The redacted version of the special counsel’s report released on Thursday included multiple examples of Trump’s current and former press secretaries making false claims to journalists, particularly in the days after Comey’s firing.

Sanders, the current White House press secretary, told the special counsel’s office that a statement she had made to journalists about the Comey’s lack of support within the FBI “was not founded on anything”. Sanders’ claim on 10 May 2017, the day after Comey was fired, that “countless members of the FBI” opposed Comey was “a slip of the tongue”, Sanders told the special counsel’s office in an interview last year.

Sanders repeated that “slip of the tongue” during a press briefing the following day, when skeptical White House reporters questioned her on her claim that Comey did not have support within the FBI’s rank and file.

Mueller Report Drops! Aaron Maté Explains

US Slides Down Annual Press Freedom Ranking, With Watchdog Calling Nation 'Problematic' for Reporters' Rights

An annual accounting of press freedoms around the world describes an "intense climate of fear" in which reporters are being forced to work, calling out world leaders like U.S. President Donald Trump and Brazilian President Jair Bolsonaro for their attacks on the media.

Trump's repeated statements that journalists are "the enemy of the people" and his threats to roll back their right to report political news have been a contributing factor in the United States' descent to 48th place in the Press Freedom Index, which was released Thursday by Reporters Without Borders or Reporters Sans Frontières (RSF).

The U.S. slid down the list three places and is now categorized as a "problematic" country for journalists' rights, according to RSF.

"The violent anti-press rhetoric from the highest level of the U.S. government has been coupled with an increase in the number of press freedom violations at the local level as journalists run the risk of arrest for covering protests or simply attempting to ask public officials questions," RSF reported.

The country is behind Slovakia, where an investigative journalist was murdered in 2018 after reporting on the Calabrian mafia's connections in the government; Botswana; and Romania.

Worth a full read:

The ‘Guccifer 2.0’ Gaps in Mueller’s Full Report

As official Washington pores over the Gospel According to Saint Robert, an all-important fact about the Mueller report has gotten lost in the shuffle. Just as the Christian gospels were filled with holes, the latest version is too – particularly with regard to WikiLeaks and Julian Assange. ...

The official story that the GRU is the source doesn’t hold water, as a timeline from mid-2016 shows. Here are the key events based on the GRU indictment and the Mueller report:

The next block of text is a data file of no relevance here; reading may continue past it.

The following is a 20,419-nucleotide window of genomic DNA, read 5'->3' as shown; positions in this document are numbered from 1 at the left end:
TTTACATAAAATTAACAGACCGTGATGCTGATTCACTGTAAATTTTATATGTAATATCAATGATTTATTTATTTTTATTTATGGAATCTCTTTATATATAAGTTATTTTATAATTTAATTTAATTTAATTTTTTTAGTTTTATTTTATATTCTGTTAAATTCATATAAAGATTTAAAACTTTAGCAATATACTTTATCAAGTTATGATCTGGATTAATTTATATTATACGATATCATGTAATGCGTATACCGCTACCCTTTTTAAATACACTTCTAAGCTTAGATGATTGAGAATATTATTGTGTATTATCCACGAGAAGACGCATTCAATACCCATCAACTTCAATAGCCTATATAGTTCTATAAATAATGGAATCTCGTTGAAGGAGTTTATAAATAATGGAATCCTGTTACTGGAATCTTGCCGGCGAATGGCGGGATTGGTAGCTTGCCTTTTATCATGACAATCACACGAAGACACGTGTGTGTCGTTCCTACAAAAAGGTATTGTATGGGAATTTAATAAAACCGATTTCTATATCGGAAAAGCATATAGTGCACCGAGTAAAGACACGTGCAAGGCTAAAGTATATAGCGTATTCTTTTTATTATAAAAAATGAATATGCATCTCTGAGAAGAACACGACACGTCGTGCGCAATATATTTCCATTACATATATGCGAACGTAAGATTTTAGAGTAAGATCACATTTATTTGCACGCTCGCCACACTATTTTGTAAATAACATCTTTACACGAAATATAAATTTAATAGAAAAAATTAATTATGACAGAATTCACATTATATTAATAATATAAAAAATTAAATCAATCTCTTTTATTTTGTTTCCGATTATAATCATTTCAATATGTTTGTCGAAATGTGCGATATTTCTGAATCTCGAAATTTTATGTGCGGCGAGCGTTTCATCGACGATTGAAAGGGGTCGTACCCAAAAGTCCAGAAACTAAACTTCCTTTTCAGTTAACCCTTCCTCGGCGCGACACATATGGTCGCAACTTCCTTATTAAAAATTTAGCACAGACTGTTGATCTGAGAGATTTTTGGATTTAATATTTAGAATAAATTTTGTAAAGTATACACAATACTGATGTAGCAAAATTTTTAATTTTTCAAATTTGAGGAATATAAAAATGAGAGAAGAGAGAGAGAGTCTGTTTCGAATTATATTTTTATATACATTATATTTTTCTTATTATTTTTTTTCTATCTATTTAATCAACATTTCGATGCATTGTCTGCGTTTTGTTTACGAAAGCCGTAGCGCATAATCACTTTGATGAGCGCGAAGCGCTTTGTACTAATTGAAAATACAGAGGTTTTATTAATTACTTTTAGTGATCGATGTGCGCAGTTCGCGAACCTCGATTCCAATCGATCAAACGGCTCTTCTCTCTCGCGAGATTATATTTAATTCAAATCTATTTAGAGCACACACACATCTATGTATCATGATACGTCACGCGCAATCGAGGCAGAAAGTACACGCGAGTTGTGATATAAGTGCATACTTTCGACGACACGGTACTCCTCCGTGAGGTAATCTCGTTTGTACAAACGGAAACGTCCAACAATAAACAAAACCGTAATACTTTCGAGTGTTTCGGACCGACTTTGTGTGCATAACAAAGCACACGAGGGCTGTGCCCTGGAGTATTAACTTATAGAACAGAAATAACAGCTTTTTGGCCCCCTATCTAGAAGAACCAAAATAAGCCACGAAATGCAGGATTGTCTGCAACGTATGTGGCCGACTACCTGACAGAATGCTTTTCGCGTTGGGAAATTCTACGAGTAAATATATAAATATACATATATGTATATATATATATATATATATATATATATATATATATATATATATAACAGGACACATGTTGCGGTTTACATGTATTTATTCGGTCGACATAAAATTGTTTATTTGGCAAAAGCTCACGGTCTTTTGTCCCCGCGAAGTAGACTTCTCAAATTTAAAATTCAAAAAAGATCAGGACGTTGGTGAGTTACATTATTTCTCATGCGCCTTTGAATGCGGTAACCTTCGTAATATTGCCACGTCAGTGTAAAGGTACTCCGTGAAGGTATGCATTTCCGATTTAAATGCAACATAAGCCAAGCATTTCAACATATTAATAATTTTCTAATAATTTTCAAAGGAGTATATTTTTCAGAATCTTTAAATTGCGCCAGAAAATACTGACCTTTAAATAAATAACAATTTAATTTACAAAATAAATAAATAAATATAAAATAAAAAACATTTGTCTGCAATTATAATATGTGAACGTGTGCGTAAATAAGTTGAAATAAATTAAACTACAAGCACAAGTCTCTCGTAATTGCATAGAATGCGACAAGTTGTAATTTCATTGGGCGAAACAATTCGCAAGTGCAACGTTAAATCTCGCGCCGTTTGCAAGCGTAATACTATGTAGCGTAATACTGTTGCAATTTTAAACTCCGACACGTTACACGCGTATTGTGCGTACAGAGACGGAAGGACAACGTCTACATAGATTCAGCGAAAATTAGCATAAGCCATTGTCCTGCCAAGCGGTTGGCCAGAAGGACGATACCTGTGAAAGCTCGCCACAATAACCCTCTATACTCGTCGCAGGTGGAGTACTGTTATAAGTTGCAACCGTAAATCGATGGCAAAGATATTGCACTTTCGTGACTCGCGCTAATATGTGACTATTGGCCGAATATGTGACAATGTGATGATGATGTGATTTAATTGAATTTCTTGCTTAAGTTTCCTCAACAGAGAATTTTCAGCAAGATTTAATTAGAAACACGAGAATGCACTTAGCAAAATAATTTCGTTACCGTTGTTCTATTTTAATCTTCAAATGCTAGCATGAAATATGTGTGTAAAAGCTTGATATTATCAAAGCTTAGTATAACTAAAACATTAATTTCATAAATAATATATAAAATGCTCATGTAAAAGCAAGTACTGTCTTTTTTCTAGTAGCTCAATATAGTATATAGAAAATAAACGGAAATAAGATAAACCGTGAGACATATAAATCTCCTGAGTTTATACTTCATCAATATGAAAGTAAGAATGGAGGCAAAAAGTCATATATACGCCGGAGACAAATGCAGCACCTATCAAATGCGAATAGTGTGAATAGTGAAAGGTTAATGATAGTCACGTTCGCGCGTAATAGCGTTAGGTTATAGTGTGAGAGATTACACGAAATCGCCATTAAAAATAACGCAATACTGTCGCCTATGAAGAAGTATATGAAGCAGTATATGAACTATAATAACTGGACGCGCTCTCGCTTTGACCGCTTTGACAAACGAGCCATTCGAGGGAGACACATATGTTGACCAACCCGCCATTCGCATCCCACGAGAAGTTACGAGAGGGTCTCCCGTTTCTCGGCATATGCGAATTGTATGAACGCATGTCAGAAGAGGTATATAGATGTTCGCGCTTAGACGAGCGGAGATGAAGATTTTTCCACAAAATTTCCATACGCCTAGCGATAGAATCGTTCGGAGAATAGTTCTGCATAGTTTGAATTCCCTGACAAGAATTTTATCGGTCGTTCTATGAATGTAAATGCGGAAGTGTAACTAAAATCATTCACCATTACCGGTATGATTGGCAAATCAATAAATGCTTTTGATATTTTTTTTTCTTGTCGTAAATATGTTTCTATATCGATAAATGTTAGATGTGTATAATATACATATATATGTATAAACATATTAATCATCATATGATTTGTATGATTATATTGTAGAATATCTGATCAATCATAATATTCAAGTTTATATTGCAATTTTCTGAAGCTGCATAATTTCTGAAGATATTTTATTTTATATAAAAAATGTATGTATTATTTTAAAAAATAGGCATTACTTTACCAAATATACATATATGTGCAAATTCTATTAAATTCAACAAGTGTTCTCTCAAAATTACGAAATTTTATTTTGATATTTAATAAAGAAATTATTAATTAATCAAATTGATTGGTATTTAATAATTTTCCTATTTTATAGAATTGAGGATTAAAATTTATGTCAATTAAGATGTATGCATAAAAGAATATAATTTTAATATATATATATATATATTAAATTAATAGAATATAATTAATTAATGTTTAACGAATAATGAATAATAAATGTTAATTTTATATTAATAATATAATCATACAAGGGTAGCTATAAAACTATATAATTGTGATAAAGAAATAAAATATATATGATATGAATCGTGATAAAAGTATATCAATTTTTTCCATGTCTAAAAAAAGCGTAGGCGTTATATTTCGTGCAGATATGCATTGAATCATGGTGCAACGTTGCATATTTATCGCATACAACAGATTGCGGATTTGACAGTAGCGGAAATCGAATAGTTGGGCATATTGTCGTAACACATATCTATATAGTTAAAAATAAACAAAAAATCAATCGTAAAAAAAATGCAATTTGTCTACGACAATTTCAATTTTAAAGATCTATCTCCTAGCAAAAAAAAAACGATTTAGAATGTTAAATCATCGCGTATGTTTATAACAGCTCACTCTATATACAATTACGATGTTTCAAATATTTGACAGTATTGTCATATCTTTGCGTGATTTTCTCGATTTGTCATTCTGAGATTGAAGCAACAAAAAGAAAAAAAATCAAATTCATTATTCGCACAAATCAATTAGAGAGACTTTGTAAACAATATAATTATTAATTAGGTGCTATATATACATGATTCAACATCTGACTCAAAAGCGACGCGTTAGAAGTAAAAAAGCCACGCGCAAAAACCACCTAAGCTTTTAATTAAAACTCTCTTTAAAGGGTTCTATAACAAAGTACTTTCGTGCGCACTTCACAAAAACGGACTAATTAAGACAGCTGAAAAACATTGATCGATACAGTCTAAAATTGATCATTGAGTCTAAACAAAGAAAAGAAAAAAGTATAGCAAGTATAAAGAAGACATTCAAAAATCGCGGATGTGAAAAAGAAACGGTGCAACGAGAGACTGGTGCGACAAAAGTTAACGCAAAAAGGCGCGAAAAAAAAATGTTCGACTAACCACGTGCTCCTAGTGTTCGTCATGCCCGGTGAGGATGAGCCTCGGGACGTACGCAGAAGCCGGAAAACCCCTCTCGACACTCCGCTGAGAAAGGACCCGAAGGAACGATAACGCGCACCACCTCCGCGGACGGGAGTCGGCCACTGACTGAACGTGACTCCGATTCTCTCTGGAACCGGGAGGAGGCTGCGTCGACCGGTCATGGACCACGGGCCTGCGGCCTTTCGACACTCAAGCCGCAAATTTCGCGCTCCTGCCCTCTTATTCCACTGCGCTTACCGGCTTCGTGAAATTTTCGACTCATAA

• June 12: Assange tells Britain’s ITV that another round of Democratic Party disclosures is on the way: “We have upcoming leaks in relation to Hillary Clinton, which is great. WikiLeaks is having a very big year.”
  • June 14: The Democratic National Committee accuses Russia of hacking its computers.
  • June 15: Guccifer 2.0 claims credit for the hack. “The main part of the papers, thousands of files and mails, I gave to WikiLeaks ,” he brags. “They will publish them soon.”
  • June 22: WikiLeaks tells Guccifer via email: “Send any new material here for us to review and it will have a much higher impact than what you are doing.”
  • July 6: WikiLeaks sends Guccifer another email: “if you have anything hillary related we want it in the next tweo [sic] days prefable [sic] because the DNC [Democratic National Convention] is approaching and she will solidify bernie supporters behind her after.”Replies Guccifer: “ok . . . i see”
  • July 14: Guccifer sends WikiLeaks an encrypted file titled “wk dnc link1.txt.gpg.”
  • July 18: WikiLeaks confirms it has opened “the 1Gb or so archive” and will release documents “this week.”
  • July 22: WikiLeaks releases more than 20,000 DNC emails and 8,000 other attachments.

According to Mueller and obsequious news outlets like the Times, the sequence is clear: Guccifer sends archive, WikiLeaks receives archive, WikiLeaks accesses archive, WikiLeaks publishes archive. Donald Trump may not have colluded with Russia, but Julian Assange plainly did. [Attorney General Will Barr, significantly calling WikiLeaks a publisher, said at his Thursday press conference: “Under applicable law, publication of these types of materials would not be criminal unless the publisher also participated in the underlying hacking conspiracy]

The narrative raises questions that the press studiously avoids. Why, for instance, would Assange announce on June 12 that a big disclosure is on the way before hearing from the supposed source? Was there a prior communication that Mueller has not disclosed? What about the reference to “new material” on June 22 – does that mean Assange already had other material in hand? After opening the Guccifer file on July 18, why would he publish it just four days later? Would that give WikiLeaks enough time to review some 28,000 documents to insure they’re genuine? “If a single one of those emails had been shown to be maliciously altered,” blogger Mark F. McCarty observes, “Wikileaks’ reputation would have been in tatters.” There’s also the question that an investigator known as Adam Carter poses in Disobedient Media: why would Guccifer brag about giving WikiLeaks“thousands of files” that he wouldn’t send for another month? ...

So four days was indeed too short a time to subject the Guccifer file to proper vetting. Of course, Mueller no doubt regards this as more “dissembling,” as his report describes it. Yet WikiLeaks has never been caught in a lie for the simple reason that honesty and credibility are all-important for a group that promises to protect anonymous leakers who supply it with official secrets. ... Mueller, by contrast, has a rich history of mendacity going back to his days as FBI director when he sought to cover up the Saudi role in 9/11 and assured Congress on the eve of the 2003 invasion that Iraqi weapons of mass destruction pose “a clear threat to our national security.”